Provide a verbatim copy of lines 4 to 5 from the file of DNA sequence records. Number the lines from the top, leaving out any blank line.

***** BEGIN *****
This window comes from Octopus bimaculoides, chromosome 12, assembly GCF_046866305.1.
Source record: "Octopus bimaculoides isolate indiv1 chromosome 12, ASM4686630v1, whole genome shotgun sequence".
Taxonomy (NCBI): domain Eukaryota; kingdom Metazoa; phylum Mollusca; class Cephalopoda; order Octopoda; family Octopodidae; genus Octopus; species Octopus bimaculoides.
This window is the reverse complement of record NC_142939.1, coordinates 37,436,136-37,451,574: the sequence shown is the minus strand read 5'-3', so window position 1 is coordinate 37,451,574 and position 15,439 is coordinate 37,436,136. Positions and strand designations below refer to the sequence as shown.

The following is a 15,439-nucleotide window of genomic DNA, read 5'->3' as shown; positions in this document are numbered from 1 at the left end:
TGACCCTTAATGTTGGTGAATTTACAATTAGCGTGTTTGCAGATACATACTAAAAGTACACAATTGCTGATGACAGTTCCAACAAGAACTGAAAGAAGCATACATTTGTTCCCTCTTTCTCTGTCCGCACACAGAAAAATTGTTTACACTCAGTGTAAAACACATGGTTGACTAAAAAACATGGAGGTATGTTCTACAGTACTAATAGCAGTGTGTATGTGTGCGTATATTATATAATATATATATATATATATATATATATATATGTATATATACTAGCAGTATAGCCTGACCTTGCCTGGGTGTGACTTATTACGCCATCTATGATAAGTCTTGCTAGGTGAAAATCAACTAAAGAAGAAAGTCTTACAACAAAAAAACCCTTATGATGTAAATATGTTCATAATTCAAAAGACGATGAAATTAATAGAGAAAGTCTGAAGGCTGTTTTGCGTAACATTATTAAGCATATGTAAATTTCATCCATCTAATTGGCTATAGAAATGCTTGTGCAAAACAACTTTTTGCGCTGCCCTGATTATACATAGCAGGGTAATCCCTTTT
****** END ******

This window is the reverse complement of record NC_142939.1, coordinates 37,436,136-37,451,574: the sequence shown is the minus strand read 5'-3', so window position 1 is coordinate 37,451,574 and position 15,439 is coordinate 37,436,136. Positions and strand designations below refer to the sequence as shown.

The following is a 15,439-nucleotide window of genomic DNA, read 5'->3' as shown; positions in this document are numbered from 1 at the left end: